This past weekend, April came in like a lamb heralding spring through the Bay Area. The beautiful weather coupled with San Francisco’s Marina District was the perfect backdrop for a trip to the Renegade Craft Fair, which returned to San Francisco’s Fort Mason Center on April 1 and 2.
The Renegade Craft Fair touts itself as “the world’s largest curated showcase of independent craft and design.” Started in Chicago in 2003, the fair has since expanded its reach to 23 events in 12 cities throughout the US and UK. San Francisco plays host to the exhibition three times this year—future dates include July and November.
As a curator and regular attendee of craft fairs, I’ve come to recognize certain trends in the maker movement. Like most, this show had its fair share of bags, jewelry, and succulents, but also included some standout pieces that I’m excited to share.
One of my favorite discoveries was Oxgut Hose Co., based in Emeryville. The name is derived from the material used to make the first fire hoses used in ancient Greece. Oxgut Hose recycles decommissioned fire hoses to create a variety of products including furniture, mats, and totes. The hoses used are unexpectedly colorful—Oxgut assured me that they do not dye or alter the appearance of the fire hoses, but instead carefully select the most interesting pieces from local firehouses. My favorite in their line is their Weekender Bag—an elegant combination of style and durability.
The Los Angeles based Ryze Project also had a number of beautiful bags on display. The online retailer partners with European designers and makers to bring products to the US market. Of particular note were the limited edition hand-painted bags by Pendular Pocket (Spain) and the Lemur Leather Goods (Denmark) wallet which folds like leather origami. Check out the video to see it in action!
I’ve been happy to see there’s been a distinct uptick in the inclusion of graphic design and illustration at more craft fairs. And who can resist the lure of cute notecards, stickers, patches, and pins? Not I, that’s for sure!
I was excited to discover the sweet and silly array of alpacas, hedgehogs, sushi, and other creatures by illustrator Christina Lin of Le Trango, as well as the “happy” pins and patches by Design + Happiness. Both shops feature fun and colorful designs (often with groan-worthy puns) suitable for the child in all of us. To make life even sillier, Le Trango just announced that they are currently selling in select Target stores in southern California.
While jewelry design is as hot as ever, I must admit my slight bias against the plethora of minimalist styles I saw at Renegade. I’ve seen my fair share of thin gold chains, triangle-shaped pendants, and small, delicate earrings over the years. That said, I very much enjoyed the designs Hyun Yu of Hyworks (Los Angeles) whose jewelry is delicate enough to appeal to minimalists, yet modernist enough to appeal to design lovers. Her Air Mobile, Abacus, and Roller earrings, for instance, recall the work the kinetic experimentation of Calder but still have a contemporary feel.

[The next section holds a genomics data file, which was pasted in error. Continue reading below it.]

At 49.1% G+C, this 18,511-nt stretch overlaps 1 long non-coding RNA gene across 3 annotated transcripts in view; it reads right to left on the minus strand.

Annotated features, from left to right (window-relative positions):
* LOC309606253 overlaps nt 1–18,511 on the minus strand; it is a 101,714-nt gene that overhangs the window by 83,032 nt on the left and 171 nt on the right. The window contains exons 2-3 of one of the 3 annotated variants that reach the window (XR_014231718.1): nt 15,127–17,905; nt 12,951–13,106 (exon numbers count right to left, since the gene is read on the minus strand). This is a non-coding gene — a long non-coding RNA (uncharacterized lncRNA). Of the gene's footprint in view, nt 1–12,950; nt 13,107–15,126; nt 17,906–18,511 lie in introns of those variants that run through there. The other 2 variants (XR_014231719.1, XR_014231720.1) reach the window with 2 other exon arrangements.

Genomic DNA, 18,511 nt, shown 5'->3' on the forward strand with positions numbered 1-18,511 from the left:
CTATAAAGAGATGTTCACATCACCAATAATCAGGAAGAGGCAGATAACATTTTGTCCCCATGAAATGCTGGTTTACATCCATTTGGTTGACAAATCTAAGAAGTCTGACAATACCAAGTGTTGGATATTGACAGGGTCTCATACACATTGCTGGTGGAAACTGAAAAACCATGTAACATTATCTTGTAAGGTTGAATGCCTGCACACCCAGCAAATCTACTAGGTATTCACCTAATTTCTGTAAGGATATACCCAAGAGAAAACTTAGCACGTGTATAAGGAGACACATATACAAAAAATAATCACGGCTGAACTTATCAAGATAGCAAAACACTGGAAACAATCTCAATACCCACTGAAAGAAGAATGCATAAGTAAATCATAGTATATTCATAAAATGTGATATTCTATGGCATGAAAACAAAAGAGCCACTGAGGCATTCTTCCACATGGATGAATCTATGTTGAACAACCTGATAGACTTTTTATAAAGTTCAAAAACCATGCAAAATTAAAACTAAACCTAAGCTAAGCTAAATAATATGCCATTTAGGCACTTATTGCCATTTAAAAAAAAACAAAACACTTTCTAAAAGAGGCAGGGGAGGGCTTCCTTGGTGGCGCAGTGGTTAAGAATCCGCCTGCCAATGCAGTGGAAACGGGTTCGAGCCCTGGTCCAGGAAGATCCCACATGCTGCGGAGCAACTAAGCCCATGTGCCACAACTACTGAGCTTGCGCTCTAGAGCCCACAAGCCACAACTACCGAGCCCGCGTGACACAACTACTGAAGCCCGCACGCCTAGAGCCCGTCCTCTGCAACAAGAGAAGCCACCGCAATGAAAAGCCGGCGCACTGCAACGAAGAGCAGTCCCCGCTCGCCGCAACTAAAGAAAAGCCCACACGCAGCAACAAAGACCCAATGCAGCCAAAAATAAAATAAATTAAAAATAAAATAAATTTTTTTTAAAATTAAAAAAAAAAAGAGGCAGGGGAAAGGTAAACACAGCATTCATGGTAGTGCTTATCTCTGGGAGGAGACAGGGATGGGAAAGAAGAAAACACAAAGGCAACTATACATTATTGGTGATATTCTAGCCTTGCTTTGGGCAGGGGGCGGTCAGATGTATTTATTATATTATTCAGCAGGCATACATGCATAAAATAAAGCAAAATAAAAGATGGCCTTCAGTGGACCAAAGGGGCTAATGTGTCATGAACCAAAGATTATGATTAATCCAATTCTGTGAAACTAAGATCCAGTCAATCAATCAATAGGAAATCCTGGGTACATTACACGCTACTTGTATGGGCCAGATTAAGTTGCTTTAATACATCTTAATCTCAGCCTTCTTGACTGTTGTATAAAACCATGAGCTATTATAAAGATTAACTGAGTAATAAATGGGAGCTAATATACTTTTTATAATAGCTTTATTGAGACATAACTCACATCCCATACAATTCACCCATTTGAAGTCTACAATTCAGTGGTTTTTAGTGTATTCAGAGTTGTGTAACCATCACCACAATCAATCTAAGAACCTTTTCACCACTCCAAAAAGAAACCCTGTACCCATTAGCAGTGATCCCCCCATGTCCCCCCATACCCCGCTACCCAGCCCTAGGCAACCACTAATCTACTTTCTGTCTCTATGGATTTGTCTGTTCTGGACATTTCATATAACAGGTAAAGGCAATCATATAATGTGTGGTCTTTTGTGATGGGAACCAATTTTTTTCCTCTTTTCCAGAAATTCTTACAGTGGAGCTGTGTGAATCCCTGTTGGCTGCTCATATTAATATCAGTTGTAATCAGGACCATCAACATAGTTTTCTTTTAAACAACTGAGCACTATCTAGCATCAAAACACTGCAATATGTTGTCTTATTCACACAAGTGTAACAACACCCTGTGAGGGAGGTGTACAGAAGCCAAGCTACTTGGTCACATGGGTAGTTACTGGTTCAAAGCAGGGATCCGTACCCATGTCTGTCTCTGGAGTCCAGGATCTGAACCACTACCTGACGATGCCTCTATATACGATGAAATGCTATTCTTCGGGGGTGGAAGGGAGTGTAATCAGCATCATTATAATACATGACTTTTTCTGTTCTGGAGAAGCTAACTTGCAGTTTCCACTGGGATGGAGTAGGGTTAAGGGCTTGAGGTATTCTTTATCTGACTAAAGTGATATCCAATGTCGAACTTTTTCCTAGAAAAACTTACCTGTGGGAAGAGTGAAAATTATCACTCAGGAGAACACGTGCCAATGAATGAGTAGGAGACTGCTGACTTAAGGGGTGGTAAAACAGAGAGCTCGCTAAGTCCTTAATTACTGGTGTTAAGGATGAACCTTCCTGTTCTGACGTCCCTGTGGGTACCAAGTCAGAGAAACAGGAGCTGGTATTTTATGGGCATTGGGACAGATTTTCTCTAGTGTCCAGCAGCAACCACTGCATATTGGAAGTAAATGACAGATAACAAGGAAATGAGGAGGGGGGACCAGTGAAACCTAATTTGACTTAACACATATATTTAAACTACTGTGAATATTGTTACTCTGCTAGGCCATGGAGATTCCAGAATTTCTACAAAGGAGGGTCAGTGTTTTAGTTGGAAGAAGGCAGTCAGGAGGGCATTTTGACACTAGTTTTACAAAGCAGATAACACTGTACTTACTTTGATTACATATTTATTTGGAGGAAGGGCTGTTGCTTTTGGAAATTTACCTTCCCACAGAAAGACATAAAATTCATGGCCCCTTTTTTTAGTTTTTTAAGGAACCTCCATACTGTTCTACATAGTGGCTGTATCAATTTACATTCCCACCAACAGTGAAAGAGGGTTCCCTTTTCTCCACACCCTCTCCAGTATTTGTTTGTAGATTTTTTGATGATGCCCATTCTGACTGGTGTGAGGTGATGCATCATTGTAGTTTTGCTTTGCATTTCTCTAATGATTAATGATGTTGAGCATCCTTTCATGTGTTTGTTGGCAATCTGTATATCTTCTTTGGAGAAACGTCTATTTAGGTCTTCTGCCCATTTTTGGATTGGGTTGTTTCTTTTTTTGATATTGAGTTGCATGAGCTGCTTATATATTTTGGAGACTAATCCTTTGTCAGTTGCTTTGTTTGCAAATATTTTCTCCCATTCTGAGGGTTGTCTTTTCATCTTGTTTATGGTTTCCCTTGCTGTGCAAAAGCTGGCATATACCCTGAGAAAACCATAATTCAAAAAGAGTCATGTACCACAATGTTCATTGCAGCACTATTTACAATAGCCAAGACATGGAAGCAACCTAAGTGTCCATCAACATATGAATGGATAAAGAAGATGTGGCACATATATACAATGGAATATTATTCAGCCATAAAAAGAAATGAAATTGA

I also appreciated the graphic elements in the jewelry by Molly McGrath, which I found both boldness and delicate at the same time. The open geometric patterns of her cuffs and rings give her work an airy Art Deco feel.
Renegade showcased a number of wonderful household and utilitarian items as well. One of my favorites was the Journal Bandoliers by San Francisco based Clever Hands. These ingenious, adjustable straps solve the frustrating problem of not having a pen or pencil handy just when you need it to jot down your latest brain storm. The bandolier wraps around a journal or notebook and features small loops to hold a pens, pencils, or other small items. No journal? Clever Hands has you covered there as well with small bookbinding kits that include all the tools, supplies, and instructions to make your own.
If you’re like me, you grew up drinking your neighbor’s Kool-Aide out of paper Dixie® Cups. Now, as a grown-up, I still too often find myself drinking beverages out of white take-out paper cups. Perhaps this is what draws me to the campy, nostalgic feel of Candy Relic’s Rubber Paper Cups (Portland, OR). Cast from an actual cup, they are in every way the familiar paper vessel we’ve come to expect from our favorite coffee shop. The cups are made in porcelain and dipped in colored rubber for a fun, bright twist. Just don’t try to crumble it up when you’ve finished your last drop!
True to form, Renegade Craft Fair was a fun and satisfying excursion for anyone who loves hand-made objects. While there were many more makers and objects worth noting, I couldn’t possibly include all of them here, which makes me look forward to the next fair.